Figure 4. Select a Calendar Region
Next we have a choice of two types of ApEx calendar types, the ApEx Easy calendar and the ApEx SQL calendar:
Figure 5. Select SQL Calendar
In our example we choose the ApEx SQL Calendar option. We next name the calendar:
Figure 6. Name your Calendar
Now we add our SQL to pass the ApEx calendar with the parameters, a list of DATE datatypes, in this case, for only the current month:
Figure 7. Paste your Query
Then we click "create region" and we are all done! When we display the calendar our dates will appear in the calendar display.
Step 3: Test the ApEx Calendar
Let’s invoke the calendar to see the dates in the ApEx calendar display:
Figure 8. Calendar Complete!
Highlighting Within Your Calendar in ApEx
It's very useful to highlight calendar values within an ApEx calendar. You can create colored calendar visual displays in ApEx with a few adjustments to the calendar definition.
Highlighting the date text with bold red is done by wrapping the necessary columns with tags (or if you want to use styles). The Calendar Source SQL statement was modified as you will see below to get the result you'll see on the calendar.
Figure 9. A Calendar of a Different Color
Inside the ApEx calendar region definition, we change the SQL that populates the calendar to specify the display text color:
Figure 10. Adding Color to your Code
By adding the literal HTML tag to the SQL select statement the item will be displayed as red in the resulting ApEx calendar.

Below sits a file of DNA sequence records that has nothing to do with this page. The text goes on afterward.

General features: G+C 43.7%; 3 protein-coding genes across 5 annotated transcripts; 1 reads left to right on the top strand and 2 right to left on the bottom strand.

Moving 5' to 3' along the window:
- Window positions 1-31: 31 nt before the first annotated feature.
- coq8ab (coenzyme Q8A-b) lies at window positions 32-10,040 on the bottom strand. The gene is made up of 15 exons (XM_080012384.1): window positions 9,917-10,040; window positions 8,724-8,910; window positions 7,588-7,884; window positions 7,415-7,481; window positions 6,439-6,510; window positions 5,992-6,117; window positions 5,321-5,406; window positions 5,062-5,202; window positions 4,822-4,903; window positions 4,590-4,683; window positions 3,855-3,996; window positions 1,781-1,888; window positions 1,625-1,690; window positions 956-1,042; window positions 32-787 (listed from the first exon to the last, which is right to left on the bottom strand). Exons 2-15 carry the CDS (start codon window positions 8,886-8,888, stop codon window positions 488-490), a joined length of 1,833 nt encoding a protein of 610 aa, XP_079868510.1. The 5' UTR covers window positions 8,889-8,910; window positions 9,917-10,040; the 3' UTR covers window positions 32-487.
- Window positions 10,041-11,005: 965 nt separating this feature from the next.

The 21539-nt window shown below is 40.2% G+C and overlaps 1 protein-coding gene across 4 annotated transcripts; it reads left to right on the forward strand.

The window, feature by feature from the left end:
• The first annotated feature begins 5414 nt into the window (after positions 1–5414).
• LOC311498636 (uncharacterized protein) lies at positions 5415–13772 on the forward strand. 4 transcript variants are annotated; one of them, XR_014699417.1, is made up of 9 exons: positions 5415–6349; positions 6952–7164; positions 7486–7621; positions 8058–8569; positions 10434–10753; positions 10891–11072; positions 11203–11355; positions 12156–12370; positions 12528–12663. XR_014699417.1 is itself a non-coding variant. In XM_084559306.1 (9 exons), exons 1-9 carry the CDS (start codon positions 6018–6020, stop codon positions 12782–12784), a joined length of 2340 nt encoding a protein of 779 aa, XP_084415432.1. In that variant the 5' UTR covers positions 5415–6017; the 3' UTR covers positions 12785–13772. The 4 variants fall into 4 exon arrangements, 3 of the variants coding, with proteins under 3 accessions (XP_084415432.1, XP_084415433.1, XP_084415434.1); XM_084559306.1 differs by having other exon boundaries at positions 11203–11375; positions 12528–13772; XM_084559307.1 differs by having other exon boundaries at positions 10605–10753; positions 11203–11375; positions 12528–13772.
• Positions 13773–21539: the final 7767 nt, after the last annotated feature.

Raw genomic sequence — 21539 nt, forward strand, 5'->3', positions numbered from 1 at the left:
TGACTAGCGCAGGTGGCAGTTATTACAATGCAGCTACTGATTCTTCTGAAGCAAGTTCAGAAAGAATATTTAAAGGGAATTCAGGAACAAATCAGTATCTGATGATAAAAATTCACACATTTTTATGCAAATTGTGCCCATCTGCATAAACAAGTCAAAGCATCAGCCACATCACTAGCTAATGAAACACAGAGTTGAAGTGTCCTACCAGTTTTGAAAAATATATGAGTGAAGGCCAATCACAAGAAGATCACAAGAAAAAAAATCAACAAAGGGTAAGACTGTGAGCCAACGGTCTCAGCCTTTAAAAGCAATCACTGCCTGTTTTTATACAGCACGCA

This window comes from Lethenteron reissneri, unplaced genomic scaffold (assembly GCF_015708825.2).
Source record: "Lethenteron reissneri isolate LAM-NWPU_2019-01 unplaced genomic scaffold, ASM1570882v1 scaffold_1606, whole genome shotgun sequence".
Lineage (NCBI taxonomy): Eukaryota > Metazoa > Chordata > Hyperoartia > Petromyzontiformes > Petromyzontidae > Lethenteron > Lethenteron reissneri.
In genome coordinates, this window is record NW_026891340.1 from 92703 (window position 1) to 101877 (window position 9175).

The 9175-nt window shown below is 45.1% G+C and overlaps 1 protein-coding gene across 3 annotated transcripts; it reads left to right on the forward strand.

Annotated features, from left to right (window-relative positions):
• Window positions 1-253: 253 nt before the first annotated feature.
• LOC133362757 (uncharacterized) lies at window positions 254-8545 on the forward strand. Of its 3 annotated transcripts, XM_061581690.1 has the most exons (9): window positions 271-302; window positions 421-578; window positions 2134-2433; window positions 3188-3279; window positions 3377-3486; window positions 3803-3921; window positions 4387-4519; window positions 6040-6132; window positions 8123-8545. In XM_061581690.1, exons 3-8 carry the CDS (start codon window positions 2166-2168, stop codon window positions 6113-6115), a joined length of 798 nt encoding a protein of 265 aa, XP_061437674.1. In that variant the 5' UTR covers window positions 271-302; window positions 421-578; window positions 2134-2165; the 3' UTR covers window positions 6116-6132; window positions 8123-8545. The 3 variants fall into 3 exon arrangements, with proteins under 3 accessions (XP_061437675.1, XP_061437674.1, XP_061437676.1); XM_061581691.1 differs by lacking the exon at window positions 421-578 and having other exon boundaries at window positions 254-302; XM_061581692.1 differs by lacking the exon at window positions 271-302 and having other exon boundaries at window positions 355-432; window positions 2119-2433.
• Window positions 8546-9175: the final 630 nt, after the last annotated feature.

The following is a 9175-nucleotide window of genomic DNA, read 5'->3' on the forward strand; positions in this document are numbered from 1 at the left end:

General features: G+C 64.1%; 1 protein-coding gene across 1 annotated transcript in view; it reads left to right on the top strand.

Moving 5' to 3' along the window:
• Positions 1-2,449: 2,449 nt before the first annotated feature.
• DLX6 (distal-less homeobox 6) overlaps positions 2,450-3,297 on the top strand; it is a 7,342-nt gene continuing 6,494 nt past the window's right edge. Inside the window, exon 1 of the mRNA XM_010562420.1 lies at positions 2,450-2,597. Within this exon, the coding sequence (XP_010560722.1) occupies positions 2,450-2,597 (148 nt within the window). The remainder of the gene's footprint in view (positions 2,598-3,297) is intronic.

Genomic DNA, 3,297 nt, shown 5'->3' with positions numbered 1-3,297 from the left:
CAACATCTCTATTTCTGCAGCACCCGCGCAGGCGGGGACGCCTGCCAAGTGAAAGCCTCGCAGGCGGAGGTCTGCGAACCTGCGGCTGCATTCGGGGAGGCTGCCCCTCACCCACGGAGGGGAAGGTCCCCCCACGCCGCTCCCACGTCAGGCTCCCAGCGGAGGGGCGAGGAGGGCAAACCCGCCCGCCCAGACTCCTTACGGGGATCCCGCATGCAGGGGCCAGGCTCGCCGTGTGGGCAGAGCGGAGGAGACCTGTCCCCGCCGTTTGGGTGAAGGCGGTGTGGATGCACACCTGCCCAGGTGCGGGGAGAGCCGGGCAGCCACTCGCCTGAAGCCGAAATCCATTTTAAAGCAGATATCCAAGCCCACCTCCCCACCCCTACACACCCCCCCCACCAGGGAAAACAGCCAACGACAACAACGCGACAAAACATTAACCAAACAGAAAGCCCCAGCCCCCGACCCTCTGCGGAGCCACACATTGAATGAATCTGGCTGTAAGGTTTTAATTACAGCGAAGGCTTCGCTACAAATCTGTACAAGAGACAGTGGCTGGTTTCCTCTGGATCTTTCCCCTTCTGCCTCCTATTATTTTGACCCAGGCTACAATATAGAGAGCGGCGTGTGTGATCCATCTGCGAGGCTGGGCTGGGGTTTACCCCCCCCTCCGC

Note that you can do many more complicated things with this. By using case statements or the decode function, you can decide when a column value should be colored and when it should not!
Updateable Repeating Items in Application Express
All online applications must be able to model repeating groups of data, especially complex data entry forms where the end-user must enter variable occurrence screen items. Just a few examples include:
· Welfare application - Repeating list of dependents
· Order Form - Repeating list of items
· Security clearance application - repeating list of previous addresses
Languages have had this construct since the later 1950's, such as the Cobol syntax to allow repeating groups in online screens:
"DEPENDENT-LIST OCCURS BETWEEN 0 AND 40 TIMES DEPENDING ON DEPENDENT-COUNT."
So, how do we model repeating groups in ApEx? The ApEx reports already have superb built-in pagination functionality, But we need to model repeating sets on a screen that can be:
· Addressed by subscripts (e.g. year(i), skill(i))
· Tolerant of more entries being added
These is an example of an updateable repeating group in an ApEx screen. Note the button "Save and create more" that grows the repeating item list:
Figure 11. An updateable report with “add more” functionality.
This repeating list of update screen items is easily implemented as an ApEx report with a few simple buttons:
Figure 12. The Application Screen
We start my examining the "before header" process called "create collection". Here we see the wwv_flow_collection PL/SQL package invocation calling the create_or_truncate_collection stored procedure:
Figure 13. Creating the Collection
We see the named collection "MULTI_SKILLS" and a FOR loop calling the wwv_flow_collection packages add_member procedure, specifying the p_collection_name, and the three repeating updateable screen item values.
Next, let's look at the ApEx report that implements the screen with repeating update items:
Figure 14. The Report Region
In the ApEx reports region definition we see the region source using the ApEx_item package and the select_list_from_lov and select_list_from lov_x1 procedures. The region definition selects these values from the wwv_flow_collections table that we defined in the "before header" processing: